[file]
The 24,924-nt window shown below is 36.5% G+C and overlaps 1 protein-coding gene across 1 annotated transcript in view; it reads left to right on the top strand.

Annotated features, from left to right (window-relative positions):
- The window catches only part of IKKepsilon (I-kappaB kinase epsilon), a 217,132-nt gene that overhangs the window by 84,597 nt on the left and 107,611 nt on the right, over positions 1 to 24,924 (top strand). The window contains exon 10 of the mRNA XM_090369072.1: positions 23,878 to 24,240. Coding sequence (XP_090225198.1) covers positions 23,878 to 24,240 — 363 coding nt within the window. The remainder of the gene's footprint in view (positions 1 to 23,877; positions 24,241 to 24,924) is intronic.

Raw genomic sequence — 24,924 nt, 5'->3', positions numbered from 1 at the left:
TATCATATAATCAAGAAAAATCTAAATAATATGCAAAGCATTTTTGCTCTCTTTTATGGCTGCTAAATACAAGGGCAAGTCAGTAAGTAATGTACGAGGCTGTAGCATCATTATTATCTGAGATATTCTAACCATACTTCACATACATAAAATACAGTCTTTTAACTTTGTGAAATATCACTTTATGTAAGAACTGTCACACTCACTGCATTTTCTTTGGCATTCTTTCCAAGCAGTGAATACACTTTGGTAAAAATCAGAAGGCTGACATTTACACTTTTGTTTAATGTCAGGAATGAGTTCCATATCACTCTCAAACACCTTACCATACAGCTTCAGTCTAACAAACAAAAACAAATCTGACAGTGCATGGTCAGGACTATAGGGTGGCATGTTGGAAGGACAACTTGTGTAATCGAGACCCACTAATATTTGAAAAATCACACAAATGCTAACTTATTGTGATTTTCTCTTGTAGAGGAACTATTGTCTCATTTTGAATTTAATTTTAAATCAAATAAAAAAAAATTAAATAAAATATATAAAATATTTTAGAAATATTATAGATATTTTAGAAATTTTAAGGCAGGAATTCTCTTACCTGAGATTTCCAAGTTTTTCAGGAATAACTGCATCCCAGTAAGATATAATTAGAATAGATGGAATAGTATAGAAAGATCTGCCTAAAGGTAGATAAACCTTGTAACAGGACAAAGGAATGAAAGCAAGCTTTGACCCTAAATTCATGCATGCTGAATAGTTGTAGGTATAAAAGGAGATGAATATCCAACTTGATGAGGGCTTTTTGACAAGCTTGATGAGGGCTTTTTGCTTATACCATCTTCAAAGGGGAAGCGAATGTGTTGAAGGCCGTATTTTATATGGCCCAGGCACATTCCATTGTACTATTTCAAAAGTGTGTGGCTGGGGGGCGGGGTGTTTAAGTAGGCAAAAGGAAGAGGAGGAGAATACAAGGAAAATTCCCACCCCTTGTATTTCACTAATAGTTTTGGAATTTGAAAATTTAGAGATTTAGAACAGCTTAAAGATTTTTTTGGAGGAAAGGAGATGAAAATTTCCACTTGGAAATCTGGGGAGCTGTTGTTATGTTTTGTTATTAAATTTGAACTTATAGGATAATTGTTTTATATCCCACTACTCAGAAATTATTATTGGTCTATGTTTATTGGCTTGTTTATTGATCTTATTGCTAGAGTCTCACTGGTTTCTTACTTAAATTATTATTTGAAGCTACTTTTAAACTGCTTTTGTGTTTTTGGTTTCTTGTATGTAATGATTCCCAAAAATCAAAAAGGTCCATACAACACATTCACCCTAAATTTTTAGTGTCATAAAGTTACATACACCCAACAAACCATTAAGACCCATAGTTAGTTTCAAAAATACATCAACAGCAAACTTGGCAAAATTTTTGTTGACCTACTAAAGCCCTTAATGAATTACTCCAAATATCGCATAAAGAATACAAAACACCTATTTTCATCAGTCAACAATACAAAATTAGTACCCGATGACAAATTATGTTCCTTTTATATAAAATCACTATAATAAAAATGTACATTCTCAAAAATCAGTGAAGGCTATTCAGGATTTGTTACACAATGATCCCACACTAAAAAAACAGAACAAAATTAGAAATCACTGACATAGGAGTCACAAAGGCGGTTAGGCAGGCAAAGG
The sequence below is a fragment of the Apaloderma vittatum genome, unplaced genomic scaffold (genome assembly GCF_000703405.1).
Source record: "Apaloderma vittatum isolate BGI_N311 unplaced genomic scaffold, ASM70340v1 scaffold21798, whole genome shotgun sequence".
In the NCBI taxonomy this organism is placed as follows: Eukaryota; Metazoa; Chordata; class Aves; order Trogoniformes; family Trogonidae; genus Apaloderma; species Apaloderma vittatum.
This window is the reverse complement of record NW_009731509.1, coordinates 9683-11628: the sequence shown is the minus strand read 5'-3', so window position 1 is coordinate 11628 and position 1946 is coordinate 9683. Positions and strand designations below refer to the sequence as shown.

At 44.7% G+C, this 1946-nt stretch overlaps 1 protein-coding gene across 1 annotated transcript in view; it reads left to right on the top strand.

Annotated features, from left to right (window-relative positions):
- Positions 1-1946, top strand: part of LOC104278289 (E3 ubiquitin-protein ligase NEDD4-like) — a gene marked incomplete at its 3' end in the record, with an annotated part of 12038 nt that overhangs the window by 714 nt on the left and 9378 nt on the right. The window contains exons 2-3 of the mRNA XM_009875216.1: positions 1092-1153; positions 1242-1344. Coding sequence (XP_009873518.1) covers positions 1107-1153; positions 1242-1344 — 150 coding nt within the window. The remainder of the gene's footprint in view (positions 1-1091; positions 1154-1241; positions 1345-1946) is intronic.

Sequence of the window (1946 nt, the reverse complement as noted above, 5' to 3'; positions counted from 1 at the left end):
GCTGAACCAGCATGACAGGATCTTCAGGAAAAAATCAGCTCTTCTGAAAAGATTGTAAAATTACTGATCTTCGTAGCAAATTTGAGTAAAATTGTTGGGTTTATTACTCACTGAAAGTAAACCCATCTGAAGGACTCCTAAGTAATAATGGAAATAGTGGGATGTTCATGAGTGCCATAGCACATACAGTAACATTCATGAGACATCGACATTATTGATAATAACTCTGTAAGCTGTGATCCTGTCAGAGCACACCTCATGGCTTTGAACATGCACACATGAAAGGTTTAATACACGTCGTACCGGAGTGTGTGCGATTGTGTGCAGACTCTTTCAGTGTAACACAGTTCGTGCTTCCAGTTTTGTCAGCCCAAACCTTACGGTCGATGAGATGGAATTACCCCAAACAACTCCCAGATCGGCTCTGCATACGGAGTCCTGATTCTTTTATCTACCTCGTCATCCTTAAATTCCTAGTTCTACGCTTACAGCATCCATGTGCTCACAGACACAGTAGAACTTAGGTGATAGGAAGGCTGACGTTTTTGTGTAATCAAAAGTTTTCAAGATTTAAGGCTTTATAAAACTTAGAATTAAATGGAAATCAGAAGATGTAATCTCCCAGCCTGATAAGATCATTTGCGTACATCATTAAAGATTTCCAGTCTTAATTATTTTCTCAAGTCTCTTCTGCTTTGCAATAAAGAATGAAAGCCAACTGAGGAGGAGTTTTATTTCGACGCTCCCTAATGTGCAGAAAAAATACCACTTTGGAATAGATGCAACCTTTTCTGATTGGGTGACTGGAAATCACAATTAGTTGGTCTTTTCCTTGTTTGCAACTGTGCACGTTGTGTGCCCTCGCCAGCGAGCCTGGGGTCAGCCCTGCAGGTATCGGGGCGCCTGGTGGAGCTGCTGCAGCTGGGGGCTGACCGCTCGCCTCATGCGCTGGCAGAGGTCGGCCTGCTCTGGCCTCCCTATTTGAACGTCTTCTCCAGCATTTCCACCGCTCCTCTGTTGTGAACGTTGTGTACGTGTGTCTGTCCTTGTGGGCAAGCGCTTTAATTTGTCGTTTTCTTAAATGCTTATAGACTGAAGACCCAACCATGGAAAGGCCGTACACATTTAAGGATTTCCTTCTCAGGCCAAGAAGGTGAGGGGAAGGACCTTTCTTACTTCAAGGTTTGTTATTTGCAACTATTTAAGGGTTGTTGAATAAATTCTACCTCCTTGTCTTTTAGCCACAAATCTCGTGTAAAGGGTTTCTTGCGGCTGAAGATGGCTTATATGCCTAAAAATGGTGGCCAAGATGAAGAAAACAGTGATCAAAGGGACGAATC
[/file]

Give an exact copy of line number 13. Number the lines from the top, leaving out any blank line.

Sequence of the window (1946 nt, the reverse complement as noted above, 5' to 3'; positions counted from 1 at the left end):